:-/ Hardware performance becomes increasingly high. Software performance seems to decrease, because developers (who are not necesarily programmers) believe that the hardware is so powerful that it will carry out any task.
:| On some of the "geeks forums" every child can advise you to update your computer, buy some quad-code processor, install the latest updates for every single program in your computer, get an antivirus like NOD32 (because it consumes little resources), update the virus database every second (if that would be possible, they'd want do it too).
:@ Every stupid child now creates trojan viruses with Visual Basic, even if the virus needs the 100-Mb Framework, known as .NET, and furthermore, they don't want to give up that framework and learn a real programming language (not Visual Basic).
:) You know .NET Reflector, that program that allows you to see some of the source codes behind .NET programs or the framework itself... I have never seen a bloatware like .NET. Who will learn all that stuff? Basically, it's a god framework, but it has tons of other classes, for everything on this planet (except washing machines, toilets, and a few other things). Eh, just joking... For 80% of the classes I couldn't even find a meaning! Inside classes, private data is so Object-Oriented...
I was against .NET. Some told me I was right, some explained me how I was wrong. Some philosophy is welcome here:
"Any intelligent fool can make things bigger, more complex, and more violent.
It takes a touch of genius -- and a lot of courage -- to move in the opposite direction."
- Albert Einstein
A designer knows he has achieved perfection
not when there is nothing left to add,
but when there is nothing left to take away.
- Antoine de Saint Exupery
A guy gave me quite a good explanation. It's a problem of productivity here. People only want the programs to work. Producers only want to produce.
Microsoft seems to help producers, but I think this is a just trick to get more and more clients (especially home users) to buy Microsoft software. Anyway, I am tired on this subject.
Engineers worked hard to create the hardware and it is admirable what they achieved. High-speed CPUs perform a mind-twisting number of calculations per second. Why isn't the software high-speed too? I don't want a framework written entirely in ASM, but simpler is always better.
A year or two ago, I tried to set up a framework of my own. of course I had no chance, but I learned a few things. This is, in fact, the reason for everything I do. Now I know C++ from A to Z. My latest achievement is a template for complex numbers. Who cares? There is no one to help me, I am doing slow and small steps.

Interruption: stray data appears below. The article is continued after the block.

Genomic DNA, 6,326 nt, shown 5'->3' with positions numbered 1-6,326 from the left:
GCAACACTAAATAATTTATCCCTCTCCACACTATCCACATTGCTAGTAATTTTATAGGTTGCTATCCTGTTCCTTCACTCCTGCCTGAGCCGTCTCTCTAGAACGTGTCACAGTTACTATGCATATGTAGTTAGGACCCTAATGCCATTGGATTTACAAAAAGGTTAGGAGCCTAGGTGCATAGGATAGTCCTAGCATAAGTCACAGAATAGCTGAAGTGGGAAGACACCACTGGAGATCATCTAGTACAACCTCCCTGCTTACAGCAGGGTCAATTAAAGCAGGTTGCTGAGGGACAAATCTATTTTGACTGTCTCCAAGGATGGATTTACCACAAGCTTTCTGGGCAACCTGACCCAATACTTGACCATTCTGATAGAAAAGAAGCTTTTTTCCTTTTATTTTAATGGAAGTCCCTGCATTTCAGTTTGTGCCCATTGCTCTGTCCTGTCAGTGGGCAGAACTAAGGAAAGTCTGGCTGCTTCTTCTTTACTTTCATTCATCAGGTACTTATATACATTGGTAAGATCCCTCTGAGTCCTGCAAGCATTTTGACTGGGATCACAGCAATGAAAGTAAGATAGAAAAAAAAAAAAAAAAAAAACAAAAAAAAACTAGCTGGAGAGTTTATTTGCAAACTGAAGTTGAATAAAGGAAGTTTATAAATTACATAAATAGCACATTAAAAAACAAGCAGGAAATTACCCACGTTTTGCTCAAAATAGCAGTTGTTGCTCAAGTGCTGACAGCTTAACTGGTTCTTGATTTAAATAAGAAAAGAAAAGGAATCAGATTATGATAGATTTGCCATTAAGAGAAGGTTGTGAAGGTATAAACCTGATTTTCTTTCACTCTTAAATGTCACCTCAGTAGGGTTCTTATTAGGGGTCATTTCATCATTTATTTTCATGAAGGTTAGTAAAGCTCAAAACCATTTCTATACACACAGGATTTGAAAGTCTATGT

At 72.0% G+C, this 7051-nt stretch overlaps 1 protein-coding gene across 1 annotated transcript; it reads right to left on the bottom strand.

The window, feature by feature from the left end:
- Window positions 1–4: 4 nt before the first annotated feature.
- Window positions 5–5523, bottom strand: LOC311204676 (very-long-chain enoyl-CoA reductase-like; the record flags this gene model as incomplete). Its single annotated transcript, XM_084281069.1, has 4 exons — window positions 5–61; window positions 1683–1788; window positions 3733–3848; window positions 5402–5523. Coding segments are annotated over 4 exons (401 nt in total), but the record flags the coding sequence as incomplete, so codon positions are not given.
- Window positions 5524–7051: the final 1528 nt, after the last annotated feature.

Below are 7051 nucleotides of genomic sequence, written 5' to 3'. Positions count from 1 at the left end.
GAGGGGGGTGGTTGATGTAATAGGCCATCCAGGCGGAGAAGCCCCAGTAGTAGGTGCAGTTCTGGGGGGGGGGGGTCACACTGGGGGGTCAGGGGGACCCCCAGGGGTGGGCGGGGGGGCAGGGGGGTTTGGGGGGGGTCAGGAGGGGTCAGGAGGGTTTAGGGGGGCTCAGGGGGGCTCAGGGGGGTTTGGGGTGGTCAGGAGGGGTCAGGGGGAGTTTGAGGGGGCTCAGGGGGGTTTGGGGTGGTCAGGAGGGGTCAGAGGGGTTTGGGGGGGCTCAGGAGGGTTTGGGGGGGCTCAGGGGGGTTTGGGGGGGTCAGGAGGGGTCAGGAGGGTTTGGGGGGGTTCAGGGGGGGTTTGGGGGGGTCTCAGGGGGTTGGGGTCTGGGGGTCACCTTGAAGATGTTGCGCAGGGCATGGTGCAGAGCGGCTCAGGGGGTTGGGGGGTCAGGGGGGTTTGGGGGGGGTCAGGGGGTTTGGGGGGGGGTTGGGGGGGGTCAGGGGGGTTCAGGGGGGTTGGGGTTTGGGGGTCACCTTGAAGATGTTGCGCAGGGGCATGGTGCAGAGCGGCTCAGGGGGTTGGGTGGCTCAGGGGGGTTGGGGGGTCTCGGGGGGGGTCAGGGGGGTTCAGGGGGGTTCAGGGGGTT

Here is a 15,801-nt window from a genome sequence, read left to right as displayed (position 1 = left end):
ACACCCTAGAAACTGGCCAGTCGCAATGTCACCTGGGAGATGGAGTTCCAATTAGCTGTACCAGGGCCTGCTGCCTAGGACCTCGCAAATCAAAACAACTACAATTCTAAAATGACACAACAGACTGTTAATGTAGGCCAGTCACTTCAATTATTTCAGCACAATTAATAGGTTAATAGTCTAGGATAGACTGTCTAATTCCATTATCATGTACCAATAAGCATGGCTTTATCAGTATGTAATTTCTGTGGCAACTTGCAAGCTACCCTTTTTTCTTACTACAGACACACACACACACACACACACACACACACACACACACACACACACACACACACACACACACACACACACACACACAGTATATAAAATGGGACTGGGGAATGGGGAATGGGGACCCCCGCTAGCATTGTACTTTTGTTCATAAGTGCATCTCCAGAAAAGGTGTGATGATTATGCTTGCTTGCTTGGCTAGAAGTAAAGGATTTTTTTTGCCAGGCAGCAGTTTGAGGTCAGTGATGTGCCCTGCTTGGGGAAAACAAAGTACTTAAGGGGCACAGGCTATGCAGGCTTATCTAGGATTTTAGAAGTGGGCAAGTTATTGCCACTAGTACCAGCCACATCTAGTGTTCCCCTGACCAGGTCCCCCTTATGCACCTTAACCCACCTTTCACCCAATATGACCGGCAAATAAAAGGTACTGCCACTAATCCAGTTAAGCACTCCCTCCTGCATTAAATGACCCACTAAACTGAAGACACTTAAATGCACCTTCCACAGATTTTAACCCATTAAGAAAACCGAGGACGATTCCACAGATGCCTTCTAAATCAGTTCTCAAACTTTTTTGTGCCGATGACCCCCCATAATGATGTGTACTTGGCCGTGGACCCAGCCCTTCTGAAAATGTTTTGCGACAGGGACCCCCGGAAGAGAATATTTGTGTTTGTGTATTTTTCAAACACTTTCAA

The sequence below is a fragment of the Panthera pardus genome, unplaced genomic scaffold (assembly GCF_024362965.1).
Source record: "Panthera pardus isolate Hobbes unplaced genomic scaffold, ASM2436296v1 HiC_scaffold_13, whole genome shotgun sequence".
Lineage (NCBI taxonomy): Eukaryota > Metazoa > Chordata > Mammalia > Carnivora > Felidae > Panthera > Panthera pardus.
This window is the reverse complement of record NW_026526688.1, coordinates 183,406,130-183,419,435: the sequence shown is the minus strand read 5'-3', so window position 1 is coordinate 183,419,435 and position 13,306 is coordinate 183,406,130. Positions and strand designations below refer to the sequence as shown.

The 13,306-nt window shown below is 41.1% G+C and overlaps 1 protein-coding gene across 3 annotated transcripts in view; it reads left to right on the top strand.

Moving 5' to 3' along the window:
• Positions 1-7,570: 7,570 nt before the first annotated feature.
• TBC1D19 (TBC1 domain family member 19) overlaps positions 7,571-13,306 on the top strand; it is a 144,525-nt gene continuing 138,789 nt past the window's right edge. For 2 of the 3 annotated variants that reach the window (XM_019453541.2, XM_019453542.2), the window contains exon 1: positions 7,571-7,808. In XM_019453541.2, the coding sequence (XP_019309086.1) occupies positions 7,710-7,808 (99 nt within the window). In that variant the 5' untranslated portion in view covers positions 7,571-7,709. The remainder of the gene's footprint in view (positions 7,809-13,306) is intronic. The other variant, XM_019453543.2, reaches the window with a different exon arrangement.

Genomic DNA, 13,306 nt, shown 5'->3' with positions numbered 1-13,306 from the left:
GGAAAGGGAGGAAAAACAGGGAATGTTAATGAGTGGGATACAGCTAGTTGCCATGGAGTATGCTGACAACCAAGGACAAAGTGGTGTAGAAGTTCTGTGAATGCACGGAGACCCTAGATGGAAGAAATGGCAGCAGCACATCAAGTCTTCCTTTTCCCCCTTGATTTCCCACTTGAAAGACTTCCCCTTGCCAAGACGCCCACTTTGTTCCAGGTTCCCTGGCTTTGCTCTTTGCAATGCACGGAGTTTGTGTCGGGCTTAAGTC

You know "Boost"? It is a C++ framework designed to simplify the code, by introducing some classes and templates. It is a "Platform abstraction layer", but is so complicated, that I can't follow it. Nested templates, various classes, and lots of them are designed for internal use.
Now let's move to another subject: ASM.
I recently started learning assembly and I like it. It's not difficult to learn and I can understand well how computers work. I hate that I had to search and search and search to find complete information about the differences between Intel CPUs. But even when I thought I found the right information, someone told me I was still wrong to some aspects. There is either a serious lack of documentation about this subject, either a serious problem with me.
Another subject: different platforms
As far as I know, Intel architecture is the most used in the IT industry. I don't know why other corporations even bother to create their own architecture (Motorola for example). It will result in a headache for programmers.
Concerning the operating systems, a difference between Windows and UNIX is the executable format. Windows uses PE and UNIX uses ELF. They both say they have their advantages. For me it's only a source of confusion.
Some time ago, I wanted to compile come .cpp into an .obj, then link that obj with a windows.lib, linux.lib or mac.lib in order to obtain the executable for each platform. I thought it would be a great idea, but it is SO impossible, and people laughed at me. I had to understand myself why thing are like this.
Right now I don't know what to do next. Because I wanted to make independent and efficient programs, I went through every dark corner, avoiding Java for some reason...
Should I switch to .NET, switch to ASM, switch to Java, web design, or should I try to create an open-source project where I can write native, efficient, independent software, and whatever I dream of, or should I just stop programming because I am a mess?
Undecided, stuck, lost, whatever...